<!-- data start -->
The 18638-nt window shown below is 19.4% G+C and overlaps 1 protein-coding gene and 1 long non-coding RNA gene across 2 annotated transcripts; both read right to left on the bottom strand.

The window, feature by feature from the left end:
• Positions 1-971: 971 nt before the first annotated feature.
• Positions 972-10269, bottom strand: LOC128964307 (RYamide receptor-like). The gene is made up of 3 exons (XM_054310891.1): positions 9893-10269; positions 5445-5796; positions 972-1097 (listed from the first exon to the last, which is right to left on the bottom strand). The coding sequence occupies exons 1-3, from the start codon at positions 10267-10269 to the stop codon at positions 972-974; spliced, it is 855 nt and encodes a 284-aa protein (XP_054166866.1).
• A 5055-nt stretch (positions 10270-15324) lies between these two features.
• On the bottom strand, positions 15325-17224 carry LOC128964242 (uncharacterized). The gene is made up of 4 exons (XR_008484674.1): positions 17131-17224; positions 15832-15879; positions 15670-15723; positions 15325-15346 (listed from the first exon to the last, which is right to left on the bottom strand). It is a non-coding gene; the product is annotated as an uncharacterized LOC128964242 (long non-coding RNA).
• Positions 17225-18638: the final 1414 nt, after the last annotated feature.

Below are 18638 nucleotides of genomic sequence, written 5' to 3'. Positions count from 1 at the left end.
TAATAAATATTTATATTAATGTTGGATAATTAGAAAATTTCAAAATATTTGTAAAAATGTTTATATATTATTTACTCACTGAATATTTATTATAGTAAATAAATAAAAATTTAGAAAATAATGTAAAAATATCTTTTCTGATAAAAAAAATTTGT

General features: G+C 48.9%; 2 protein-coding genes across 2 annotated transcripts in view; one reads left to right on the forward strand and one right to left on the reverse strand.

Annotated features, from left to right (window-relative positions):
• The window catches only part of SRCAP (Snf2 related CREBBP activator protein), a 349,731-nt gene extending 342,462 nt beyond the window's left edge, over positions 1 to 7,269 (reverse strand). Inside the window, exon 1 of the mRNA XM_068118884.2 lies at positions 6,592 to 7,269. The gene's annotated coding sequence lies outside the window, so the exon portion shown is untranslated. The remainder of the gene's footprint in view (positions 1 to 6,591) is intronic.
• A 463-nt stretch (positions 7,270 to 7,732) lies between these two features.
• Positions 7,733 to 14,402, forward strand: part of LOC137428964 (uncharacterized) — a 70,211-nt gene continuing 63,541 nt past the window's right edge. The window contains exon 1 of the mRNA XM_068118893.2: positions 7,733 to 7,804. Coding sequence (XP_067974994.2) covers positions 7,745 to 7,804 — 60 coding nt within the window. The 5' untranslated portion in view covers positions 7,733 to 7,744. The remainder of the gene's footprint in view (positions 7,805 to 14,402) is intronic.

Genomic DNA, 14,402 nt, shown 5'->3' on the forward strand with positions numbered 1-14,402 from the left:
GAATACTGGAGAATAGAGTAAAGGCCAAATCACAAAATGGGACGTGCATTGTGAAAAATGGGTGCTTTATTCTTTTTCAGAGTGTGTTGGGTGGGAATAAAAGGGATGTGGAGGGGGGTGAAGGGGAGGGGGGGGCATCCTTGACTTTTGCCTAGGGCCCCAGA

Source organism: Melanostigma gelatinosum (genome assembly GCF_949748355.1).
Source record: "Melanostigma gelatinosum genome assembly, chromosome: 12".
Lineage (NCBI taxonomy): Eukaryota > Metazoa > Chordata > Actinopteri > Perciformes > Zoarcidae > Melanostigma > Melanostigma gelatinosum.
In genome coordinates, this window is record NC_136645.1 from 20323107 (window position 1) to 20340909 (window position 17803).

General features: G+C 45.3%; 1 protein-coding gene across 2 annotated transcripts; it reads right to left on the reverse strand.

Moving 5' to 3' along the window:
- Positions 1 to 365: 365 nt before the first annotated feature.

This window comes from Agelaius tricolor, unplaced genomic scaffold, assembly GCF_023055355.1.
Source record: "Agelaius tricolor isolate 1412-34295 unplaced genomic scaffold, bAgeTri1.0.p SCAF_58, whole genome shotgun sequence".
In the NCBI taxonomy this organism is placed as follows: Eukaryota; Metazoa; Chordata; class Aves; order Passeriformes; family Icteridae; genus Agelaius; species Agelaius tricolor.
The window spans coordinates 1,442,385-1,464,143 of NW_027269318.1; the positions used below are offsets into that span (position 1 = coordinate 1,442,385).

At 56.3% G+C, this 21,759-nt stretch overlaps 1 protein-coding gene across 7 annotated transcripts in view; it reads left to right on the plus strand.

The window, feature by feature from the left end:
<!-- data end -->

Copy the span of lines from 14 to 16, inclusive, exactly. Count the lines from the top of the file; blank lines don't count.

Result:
• Positions 7,733 to 14,402, forward strand: part of LOC137428964 (uncharacterized) — a 70,211-nt gene continuing 63,541 nt past the window's right edge. The window contains exon 1 of the mRNA XM_068118893.2: positions 7,733 to 7,804. Coding sequence (XP_067974994.2) covers positions 7,745 to 7,804 — 60 coding nt within the window. The 5' untranslated portion in view covers positions 7,733 to 7,744. The remainder of the gene's footprint in view (positions 7,805 to 14,402) is intronic.

Genomic DNA, 14,402 nt, shown 5'->3' on the forward strand with positions numbered 1-14,402 from the left:
GAATACTGGAGAATAGAGTAAAGGCCAAATCACAAAATGGGACGTGCATTGTGAAAAATGGGTGCTTTATTCTTTTTCAGAGTGTGTTGGGTGGGAATAAAAGGGATGTGGAGGGGGGTGAAGGGGAGGGGGGGGCATCCTTGACTTTTGCCTAGGGCCCCAGA